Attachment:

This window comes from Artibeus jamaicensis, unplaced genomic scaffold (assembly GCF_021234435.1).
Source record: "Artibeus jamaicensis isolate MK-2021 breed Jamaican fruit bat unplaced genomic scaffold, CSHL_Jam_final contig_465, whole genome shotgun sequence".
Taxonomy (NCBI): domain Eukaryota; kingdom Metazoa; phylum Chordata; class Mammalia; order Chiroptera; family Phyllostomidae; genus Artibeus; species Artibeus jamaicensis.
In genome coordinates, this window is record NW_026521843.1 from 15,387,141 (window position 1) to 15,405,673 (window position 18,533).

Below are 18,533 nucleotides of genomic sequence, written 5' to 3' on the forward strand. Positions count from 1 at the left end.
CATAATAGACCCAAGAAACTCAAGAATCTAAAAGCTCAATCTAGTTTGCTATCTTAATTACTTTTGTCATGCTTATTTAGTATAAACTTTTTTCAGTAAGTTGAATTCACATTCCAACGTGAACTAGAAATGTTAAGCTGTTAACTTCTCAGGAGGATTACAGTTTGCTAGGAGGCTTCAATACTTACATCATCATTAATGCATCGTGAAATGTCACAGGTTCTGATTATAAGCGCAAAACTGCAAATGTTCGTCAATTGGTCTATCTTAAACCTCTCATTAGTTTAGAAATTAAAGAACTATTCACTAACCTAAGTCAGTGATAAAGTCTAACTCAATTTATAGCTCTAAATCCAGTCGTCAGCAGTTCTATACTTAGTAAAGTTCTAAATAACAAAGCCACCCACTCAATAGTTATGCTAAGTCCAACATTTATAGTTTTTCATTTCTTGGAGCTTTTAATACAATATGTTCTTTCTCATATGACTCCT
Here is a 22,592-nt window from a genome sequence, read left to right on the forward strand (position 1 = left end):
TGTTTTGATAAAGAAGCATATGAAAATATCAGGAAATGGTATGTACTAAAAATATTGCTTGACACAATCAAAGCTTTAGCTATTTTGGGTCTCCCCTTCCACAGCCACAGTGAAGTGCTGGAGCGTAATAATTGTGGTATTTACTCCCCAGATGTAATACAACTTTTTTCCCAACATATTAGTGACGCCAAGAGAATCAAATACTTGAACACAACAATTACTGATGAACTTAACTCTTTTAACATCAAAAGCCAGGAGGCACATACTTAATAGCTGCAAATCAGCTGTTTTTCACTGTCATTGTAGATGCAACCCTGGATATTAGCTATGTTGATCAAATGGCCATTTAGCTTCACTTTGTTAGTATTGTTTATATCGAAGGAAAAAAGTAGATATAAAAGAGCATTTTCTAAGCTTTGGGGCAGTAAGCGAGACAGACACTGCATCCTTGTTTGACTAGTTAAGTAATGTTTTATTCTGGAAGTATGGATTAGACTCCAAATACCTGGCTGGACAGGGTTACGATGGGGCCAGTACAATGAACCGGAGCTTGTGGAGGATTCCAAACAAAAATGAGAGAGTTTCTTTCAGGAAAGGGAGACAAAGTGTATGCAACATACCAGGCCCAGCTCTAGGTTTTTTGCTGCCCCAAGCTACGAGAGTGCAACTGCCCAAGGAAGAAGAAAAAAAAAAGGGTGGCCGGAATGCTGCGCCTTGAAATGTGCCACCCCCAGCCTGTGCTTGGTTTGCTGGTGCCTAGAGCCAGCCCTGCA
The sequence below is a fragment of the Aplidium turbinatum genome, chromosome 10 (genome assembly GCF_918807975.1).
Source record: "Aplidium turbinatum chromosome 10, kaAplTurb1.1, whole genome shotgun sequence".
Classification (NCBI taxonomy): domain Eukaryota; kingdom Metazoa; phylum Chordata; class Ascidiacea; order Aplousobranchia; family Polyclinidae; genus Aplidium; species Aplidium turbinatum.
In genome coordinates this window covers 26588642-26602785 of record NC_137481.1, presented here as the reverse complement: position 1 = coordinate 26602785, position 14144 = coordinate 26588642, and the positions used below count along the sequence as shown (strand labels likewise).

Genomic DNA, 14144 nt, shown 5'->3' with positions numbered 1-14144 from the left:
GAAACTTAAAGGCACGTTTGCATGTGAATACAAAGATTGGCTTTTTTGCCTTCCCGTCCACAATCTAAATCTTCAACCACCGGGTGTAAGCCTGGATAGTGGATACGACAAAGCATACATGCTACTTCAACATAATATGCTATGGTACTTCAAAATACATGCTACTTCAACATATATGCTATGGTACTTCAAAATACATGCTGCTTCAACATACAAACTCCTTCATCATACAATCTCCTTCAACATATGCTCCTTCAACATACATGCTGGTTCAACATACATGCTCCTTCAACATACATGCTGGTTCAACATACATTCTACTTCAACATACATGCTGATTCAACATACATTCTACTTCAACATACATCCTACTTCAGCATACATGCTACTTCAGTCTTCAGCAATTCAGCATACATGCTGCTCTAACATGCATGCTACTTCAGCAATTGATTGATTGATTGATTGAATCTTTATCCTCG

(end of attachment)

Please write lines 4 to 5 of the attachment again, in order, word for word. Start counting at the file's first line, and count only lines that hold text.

In genome coordinates, this window is record NW_026521843.1 from 15,387,141 (window position 1) to 15,405,673 (window position 18,533).

Below are 18,533 nucleotides of genomic sequence, written 5' to 3' on the forward strand. Positions count from 1 at the left end.